PR: Absolutely. The risks are different in the sense that they’re just magnified, so much more so for local journalists than say, for somebody like me, as a foreign journalist being in other countries. I have a US passport, and the privilege of that is so high, it’s as if this passport is a key that unlocked my ability to move around the world as I wish. It’s not to say that Americans are welcome in every country or that there’s no danger for travel, but certainly, I can leave these situations in these countries, whereas local journalists cannot.
One of the things that I’ll never forget, when the Taliban took over Afghanistan once more, in August of last year, was that one of the journalists who I worked with and trained in 2008 in Kabul, sent me a photograph of our class on the last day of class. And he sent in his email a very quick note that said, “Teacher, do you remember me?” And it really caught me because, you know, 40 years prior to this moment, when my family was in Corvallis, Oregon, building new lives after fleeing the genocide in our country, my father received a letter in the mail after the Khmer Rouge were ousted by the enemy’s army. And it was a letter by his half-brother that started with the line “Brother, do you remember me?” And so, in a lot of ways, my father’s feeling of obligation to help family members come to America has now, 40 years later, or 45 years later, been echoed in my own feeling of obligation to help others who are in a similar situation.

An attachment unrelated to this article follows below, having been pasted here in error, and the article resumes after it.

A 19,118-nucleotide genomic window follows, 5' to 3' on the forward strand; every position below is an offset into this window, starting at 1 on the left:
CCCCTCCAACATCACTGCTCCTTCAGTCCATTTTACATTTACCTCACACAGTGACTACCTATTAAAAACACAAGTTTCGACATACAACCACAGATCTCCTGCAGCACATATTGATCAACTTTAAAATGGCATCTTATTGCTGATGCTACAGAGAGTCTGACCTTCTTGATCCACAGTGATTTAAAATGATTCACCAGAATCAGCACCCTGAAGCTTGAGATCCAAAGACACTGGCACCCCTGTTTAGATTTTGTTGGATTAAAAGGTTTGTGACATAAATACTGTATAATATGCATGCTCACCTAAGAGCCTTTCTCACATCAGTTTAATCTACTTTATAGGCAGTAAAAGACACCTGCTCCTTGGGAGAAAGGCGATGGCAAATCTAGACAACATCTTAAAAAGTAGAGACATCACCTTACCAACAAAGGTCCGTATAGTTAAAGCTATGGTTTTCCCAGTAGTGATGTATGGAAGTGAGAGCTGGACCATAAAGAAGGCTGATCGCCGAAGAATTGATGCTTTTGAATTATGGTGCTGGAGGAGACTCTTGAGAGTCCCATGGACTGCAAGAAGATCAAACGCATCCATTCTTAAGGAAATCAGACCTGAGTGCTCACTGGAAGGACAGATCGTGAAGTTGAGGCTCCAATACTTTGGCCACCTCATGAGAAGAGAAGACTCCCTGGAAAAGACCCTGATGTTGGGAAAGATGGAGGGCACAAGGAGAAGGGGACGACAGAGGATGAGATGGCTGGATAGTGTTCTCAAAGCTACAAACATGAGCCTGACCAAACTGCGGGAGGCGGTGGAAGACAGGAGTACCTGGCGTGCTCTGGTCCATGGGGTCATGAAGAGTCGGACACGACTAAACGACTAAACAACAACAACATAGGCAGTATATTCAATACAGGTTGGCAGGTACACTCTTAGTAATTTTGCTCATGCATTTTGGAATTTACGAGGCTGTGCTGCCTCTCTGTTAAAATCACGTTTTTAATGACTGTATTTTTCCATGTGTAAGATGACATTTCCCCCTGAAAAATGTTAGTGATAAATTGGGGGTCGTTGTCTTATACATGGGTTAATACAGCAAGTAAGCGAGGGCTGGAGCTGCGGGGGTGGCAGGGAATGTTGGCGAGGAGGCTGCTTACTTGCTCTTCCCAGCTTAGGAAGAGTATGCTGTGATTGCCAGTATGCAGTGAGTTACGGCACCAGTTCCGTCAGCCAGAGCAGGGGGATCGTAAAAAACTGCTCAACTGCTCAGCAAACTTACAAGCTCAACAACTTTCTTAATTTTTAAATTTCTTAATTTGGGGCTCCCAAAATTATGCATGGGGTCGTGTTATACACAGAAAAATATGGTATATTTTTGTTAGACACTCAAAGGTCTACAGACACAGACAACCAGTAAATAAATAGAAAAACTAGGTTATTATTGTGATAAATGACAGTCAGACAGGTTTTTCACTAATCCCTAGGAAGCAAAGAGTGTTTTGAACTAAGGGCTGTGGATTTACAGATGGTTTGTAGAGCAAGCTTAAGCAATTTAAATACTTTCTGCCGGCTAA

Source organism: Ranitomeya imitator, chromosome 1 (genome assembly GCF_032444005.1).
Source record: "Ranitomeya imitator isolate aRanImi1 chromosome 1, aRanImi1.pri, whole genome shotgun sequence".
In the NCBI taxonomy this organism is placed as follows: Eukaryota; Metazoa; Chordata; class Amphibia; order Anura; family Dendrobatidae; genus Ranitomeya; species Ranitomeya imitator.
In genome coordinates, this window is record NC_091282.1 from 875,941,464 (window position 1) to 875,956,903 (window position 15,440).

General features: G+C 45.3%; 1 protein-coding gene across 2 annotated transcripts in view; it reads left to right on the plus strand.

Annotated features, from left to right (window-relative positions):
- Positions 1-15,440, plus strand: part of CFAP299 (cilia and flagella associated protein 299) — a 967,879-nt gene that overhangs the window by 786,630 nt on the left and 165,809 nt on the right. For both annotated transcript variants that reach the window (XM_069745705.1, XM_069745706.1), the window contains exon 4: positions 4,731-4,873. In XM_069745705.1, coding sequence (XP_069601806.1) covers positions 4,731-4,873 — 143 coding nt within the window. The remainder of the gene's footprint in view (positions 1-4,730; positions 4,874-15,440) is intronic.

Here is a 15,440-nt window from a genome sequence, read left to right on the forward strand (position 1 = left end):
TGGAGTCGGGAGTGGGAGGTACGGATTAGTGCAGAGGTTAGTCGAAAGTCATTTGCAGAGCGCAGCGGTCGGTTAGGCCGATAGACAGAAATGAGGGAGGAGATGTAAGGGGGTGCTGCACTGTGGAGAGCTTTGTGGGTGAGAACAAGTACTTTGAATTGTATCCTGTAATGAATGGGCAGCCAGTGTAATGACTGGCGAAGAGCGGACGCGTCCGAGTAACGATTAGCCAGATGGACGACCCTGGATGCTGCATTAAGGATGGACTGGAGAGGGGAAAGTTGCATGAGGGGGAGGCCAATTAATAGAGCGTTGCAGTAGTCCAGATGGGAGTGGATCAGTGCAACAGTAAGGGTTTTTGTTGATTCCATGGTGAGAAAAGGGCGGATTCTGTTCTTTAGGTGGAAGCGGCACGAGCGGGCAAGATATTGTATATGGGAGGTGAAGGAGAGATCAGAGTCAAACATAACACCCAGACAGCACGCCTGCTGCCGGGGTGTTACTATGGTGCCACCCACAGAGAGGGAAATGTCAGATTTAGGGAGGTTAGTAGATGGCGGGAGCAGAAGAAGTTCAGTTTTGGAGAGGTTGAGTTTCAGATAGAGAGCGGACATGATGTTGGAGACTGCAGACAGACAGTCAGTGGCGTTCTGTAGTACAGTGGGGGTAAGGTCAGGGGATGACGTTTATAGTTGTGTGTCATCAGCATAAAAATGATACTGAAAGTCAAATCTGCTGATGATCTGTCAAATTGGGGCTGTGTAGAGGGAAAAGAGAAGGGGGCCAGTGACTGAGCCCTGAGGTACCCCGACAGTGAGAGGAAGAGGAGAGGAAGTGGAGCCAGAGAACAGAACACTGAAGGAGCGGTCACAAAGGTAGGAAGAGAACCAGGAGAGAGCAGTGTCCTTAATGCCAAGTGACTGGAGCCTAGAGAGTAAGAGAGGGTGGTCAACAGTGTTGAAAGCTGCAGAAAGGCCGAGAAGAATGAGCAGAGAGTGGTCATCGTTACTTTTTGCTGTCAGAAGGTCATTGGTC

And the journalist in particular, who I am trying to help, has been able to get support from family and friends to be able to, at least, send him a little bit of money to buy food and basics for now. This guy has a double target on his back because he is both Panjshiri and a journalist, and the Panjshir Valley, of course, is the area of Afghanistan that has been the most, I would say, combative toward the Taliban, and extremely resistant to the Taliban. And this has historically been the case there, and so, you know, immediately when the Taliban took over, Panjshiri people, anybody who was Panjshiri like this journalist, were absolutely terrified and continue to be. This journalist I’m helping continues to be in hiding and it creates a real dilemma and conundrum for those of us who are foreigners and have gone to countries to report or to help journalists report on their own stories. Because at the end of the day, we can catch that last flight out of a country, whereas local journalists cannot. This is their country; they have to stay. And that was also true in Kyiv, and it has been true in Cambodia when I worked there.
Transcribed by Otter.ai. Condensed and edited by Anne Kniggendorf, Yara Salamed, Todd Loughran, Sara Conner.